Amid the chaos on a day where trains are delayed or cancelled and large numbers of people anxiously wait for a next train, perhaps the daily turbulence becomes more bearable due to the greater awareness that most of the commuters are in the same situation and with that, a little more sympathy and understanding for one another is fostered – at least in my experience.

I have seen trust, mutual kindness and accountability in action on an almost daily basis in small, but profound ways. I have seen people offering their seats (a rare commodity on trains!) to others, people offering to buy train tickets for others, people handing out money, their own lunch or whatever they had in their bags to hungry children on their way to school.

I saw a woman picking up a small, crying boy who was travelling on his own and helping him get off at the right station, people assisting others with train schedules and times, or people organising lifts when trains were cancelled or delayed.

These are people from all walks of life across the full range of socially constructed divides in our society – complete strangers that may have very little in common apart from the fact that they found themselves on the same train.

I often found myself looking up from my phone or newspaper, barely able to comprehend that it was still possible for the world to exist as (relatively) peaceful as it would seem in the train as we pass the many different worlds of our city that were connected by the railway lines.

Despite everything that could divide and turn people against each other, it seemed that for the most part, at least my world of trains was impermeable to the hatred and negativity that was seeping into the general mood and narrative of South Africa at the time.

Don’t get me wrong: trains are chaotic, late, cancelled, dangerous and over-crowded. There is no point in downplaying these facts and many other commuters may very well not share my positive attitude.

Within and despite this reality, it has taught me a number of lessons and skills, such as patience and flexibility, and seeing ordinary order and beauty among the chaos, learning to be more understanding of people that are different from me, and having more faith in the average South African.

Looking back, I have come to understand, if only a little, realities that would otherwise never have intersected with mine. It has given me hope and a metaphor for dealing with the daily bombardment of negativity.

Having thought about this a lot, perhaps these then are the fundamentals of commuting by train:

  • First, the fact that we ultimately assume and come to rely on the innate goodness of the majority of people surrounding us and striving to become someone worthy of others’ trust – especially when we are different from one another;

  • Second, for people in more privileged positions making use of public transport, the opportunity to be exposed to other realities – one where there is no option to drive to work if trains are cancelled or a reality where employers are less likely to be sympathetic to staff arriving late at work three days in a row and where the only option may be to wait at the station from 5am in the hopes of getting an earlier spot.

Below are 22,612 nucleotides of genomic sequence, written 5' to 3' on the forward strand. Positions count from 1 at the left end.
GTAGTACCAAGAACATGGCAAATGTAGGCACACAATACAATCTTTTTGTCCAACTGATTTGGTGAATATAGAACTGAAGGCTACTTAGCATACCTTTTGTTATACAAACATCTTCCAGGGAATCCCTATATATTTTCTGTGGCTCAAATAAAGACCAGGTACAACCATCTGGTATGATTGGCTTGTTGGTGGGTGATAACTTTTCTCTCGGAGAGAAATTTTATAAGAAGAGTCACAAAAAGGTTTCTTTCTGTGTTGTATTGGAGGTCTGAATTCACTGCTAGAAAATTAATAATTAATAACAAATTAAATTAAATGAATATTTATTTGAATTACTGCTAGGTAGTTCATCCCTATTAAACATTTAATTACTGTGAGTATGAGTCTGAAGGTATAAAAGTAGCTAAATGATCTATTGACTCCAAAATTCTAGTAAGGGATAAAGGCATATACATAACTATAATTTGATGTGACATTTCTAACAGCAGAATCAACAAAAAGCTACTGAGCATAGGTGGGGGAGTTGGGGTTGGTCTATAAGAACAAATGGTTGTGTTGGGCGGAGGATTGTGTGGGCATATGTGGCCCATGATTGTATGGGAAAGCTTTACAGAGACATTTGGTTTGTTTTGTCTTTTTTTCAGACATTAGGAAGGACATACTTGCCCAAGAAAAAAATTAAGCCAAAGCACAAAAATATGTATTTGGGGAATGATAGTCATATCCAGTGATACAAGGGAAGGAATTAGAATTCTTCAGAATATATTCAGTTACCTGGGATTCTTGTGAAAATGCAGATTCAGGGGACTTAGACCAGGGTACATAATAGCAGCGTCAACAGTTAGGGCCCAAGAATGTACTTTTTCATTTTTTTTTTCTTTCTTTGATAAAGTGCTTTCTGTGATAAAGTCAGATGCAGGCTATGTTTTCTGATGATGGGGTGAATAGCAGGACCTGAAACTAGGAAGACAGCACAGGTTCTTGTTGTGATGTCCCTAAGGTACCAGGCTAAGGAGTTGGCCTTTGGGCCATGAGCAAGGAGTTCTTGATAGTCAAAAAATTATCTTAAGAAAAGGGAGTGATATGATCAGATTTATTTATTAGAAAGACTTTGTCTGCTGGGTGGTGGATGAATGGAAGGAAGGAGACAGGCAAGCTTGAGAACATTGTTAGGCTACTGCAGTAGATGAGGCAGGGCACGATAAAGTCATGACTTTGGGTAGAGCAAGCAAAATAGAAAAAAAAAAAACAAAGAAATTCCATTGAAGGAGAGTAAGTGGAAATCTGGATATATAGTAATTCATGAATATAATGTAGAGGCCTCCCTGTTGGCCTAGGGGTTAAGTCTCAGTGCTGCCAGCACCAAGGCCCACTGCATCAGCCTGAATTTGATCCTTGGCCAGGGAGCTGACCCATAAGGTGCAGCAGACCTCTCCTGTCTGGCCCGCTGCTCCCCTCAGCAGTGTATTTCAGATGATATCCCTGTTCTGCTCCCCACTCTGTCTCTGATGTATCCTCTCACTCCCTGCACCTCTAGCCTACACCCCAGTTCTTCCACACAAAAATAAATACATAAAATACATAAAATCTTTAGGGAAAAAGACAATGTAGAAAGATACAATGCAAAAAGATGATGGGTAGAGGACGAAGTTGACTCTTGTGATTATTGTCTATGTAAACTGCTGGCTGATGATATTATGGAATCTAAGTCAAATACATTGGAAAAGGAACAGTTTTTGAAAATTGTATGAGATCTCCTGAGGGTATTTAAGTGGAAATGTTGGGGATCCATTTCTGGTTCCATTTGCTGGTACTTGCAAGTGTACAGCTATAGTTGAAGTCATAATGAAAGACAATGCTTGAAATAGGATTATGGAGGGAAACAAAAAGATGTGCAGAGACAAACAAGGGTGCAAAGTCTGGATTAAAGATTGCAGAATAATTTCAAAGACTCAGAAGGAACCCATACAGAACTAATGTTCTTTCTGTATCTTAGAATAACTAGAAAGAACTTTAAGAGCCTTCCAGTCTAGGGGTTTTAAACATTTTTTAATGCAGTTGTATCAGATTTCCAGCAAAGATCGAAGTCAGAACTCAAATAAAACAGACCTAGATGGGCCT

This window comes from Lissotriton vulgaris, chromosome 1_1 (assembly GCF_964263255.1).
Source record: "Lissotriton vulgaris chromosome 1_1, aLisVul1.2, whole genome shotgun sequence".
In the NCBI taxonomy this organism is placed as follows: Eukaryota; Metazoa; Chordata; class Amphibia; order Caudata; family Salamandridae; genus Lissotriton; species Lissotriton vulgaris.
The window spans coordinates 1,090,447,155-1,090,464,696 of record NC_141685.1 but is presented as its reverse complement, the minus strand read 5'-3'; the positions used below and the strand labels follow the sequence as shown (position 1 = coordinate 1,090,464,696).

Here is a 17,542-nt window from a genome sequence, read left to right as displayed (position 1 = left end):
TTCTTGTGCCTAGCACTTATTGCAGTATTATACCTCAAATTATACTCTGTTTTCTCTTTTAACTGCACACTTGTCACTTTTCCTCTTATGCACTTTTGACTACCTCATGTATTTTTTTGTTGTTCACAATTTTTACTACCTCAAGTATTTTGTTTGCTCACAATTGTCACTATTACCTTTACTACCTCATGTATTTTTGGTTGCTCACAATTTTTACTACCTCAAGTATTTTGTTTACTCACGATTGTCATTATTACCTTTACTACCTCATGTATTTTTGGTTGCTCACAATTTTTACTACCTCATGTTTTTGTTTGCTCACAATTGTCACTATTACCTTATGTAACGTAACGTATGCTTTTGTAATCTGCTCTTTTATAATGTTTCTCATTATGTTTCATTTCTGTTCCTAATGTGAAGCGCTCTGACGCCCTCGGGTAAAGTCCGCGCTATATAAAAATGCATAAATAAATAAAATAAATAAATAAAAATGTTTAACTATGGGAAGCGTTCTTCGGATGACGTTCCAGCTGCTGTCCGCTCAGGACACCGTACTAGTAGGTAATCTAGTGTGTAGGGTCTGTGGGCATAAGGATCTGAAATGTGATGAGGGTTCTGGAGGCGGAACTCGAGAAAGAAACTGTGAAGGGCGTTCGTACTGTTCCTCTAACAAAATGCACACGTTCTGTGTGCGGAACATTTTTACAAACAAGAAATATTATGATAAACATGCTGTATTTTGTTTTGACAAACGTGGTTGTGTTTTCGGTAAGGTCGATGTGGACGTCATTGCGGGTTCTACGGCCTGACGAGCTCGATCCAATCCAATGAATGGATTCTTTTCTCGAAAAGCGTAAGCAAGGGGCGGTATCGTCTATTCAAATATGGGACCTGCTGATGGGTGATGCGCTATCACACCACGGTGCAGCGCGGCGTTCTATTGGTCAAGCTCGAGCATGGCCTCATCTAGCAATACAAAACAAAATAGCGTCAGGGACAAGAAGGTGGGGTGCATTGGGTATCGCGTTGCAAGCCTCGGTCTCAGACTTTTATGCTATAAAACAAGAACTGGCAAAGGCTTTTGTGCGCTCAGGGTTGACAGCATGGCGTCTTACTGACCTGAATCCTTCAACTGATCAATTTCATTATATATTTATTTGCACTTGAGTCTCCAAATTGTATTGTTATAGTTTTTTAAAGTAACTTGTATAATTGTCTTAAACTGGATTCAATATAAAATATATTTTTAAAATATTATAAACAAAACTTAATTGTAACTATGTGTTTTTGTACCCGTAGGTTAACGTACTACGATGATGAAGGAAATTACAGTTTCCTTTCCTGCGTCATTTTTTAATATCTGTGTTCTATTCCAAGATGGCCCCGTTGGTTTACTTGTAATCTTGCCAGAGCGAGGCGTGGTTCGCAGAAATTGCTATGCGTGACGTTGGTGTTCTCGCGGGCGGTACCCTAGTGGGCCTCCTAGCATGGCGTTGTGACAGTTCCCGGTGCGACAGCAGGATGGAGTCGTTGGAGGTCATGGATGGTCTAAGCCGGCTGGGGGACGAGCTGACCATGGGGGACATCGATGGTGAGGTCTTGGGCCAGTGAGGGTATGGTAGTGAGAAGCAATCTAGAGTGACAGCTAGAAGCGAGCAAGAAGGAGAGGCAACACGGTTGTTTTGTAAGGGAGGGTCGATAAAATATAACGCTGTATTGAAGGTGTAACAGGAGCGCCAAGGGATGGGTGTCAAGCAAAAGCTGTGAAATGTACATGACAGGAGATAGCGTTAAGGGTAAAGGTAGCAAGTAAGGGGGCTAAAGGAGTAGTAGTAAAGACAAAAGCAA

Once I embraced this, it became easier to recognise the spirit of train commuters in other settings as well and I don’t believe for a moment that trains are the only places that offer these scenarios. The extent to which we create these communities around us is a catalysing factor for building social cohesion.

It starts small: with looking the person behind the till at the grocery store in the eye and greeting them before tumbling your groceries onto the counter, or asking the petrol attendant how he is doing, saying “thank you” and “please” when ordering your coffee, smiling, greeting, making eye contact with people you encounter and soon it becomes a long train of small acts that can change the way we see each other.

While this might not be the most significant or original insight, it changed things for me. In part I have to thank the nameless stranger I met on my first day, who in fact, does not feel so strange to me any more as I have come to see her kindness in so many others. I have found a new compass for measuring our success and progress.

Because trains provide a snapshot of life in South Africa, I believe that as long as the people on the train are still getting along with one another and continue to look out for one another, I think we will be OK as a nation.

There is a light at the end of the tunnel, but we will only be able to make it to the other side if we continue to move forward together, despite the chaos and delays and when we choose to allow these obstacles to unite us and make us stronger. DM